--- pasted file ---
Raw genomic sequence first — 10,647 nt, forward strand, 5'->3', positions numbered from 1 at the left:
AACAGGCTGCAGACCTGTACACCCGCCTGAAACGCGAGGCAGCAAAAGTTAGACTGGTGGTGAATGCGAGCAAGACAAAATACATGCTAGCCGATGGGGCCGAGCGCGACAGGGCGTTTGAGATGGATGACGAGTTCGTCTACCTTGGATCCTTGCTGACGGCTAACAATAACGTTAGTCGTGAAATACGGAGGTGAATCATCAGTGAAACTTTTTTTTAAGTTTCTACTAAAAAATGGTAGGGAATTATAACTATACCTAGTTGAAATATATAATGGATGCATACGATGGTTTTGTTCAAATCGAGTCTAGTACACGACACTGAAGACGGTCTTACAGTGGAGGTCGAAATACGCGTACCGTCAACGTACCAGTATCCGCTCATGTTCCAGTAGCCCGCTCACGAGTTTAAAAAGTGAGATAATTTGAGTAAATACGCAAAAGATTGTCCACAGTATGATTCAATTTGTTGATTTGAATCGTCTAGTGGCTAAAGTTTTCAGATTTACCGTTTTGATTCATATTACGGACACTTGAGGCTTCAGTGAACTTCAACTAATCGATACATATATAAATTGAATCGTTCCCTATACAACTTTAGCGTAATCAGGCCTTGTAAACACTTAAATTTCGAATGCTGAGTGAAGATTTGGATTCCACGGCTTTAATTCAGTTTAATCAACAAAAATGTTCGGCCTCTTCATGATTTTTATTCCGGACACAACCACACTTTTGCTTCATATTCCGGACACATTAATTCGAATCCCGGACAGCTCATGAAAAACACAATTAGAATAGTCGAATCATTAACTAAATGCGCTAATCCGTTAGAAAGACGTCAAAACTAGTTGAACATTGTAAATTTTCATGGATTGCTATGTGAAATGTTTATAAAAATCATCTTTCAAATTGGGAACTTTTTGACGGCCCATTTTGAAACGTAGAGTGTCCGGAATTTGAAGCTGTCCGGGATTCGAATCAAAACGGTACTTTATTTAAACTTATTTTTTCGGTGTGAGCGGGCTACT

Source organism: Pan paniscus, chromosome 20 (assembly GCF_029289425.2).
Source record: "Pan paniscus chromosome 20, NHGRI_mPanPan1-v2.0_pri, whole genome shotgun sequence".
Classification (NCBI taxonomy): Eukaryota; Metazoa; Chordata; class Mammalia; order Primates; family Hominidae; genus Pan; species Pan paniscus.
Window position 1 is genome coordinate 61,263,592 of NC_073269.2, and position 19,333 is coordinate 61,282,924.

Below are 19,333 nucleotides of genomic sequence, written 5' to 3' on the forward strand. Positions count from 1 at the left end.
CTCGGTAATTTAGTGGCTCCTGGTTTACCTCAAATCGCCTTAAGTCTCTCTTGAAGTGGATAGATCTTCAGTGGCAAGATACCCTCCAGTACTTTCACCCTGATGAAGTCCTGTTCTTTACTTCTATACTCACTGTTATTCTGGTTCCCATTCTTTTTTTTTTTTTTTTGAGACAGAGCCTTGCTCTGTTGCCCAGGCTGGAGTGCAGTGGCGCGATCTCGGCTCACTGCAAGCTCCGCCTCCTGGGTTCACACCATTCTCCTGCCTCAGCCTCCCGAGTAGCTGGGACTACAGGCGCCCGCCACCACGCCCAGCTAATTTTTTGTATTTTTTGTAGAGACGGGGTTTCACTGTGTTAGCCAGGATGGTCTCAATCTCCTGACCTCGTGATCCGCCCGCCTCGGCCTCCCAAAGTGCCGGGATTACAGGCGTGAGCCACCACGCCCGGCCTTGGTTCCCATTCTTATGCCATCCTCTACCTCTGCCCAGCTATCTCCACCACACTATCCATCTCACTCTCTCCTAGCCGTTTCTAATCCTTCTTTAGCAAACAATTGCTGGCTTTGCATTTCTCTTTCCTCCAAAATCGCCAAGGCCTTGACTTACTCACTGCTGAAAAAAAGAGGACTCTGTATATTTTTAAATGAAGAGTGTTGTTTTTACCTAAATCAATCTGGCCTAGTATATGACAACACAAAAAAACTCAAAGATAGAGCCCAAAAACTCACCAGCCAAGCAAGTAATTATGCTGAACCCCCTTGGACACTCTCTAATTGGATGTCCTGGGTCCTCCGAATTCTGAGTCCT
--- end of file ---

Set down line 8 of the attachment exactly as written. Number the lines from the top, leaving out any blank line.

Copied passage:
CTCGGTAATTTAGTGGCTCCTGGTTTACCTCAAATCGCCTTAAGTCTCTCTTGAAGTGGATAGATCTTCAGTGGCAAGATACCCTCCAGTACTTTCACCCTGATGAAGTCCTGTTCTTTACTTCTATACTCACTGTTATTCTGGTTCCCATTCTTTTTTTTTTTTTTTTGAGACAGAGCCTTGCTCTGTTGCCCAGGCTGGAGTGCAGTGGCGCGATCTCGGCTCACTGCAAGCTCCGCCTCCTGGGTTCACACCATTCTCCTGCCTCAGCCTCCCGAGTAGCTGGGACTACAGGCGCCCGCCACCACGCCCAGCTAATTTTTTGTATTTTTTGTAGAGACGGGGTTTCACTGTGTTAGCCAGGATGGTCTCAATCTCCTGACCTCGTGATCCGCCCGCCTCGGCCTCCCAAAGTGCCGGGATTACAGGCGTGAGCCACCACGCCCGGCCTTGGTTCCCATTCTTATGCCATCCTCTACCTCTGCCCAGCTATCTCCACCACACTATCCATCTCACTCTCTCCTAGCCGTTTCTAATCCTTCTTTAGCAAACAATTGCTGGCTTTGCATTTCTCTTTCCTCCAAAATCGCCAAGGCCTTGACTTACTCACTGCTGAAAAAAAGAGGACTCTGTATATTTTTAAATGAAGAGTGTTGTTTTTACCTAAATCAATCTGGCCTAGTATATGACAACACAAAAAAACTCAAAGATAGAGCCCAAAAACTCACCAGCCAAGCAAGTAATTATGCTGAACCCCCTTGGACACTCTCTAATTGGATGTCCTGGGTCCTCCGAATTCTGAGTCCT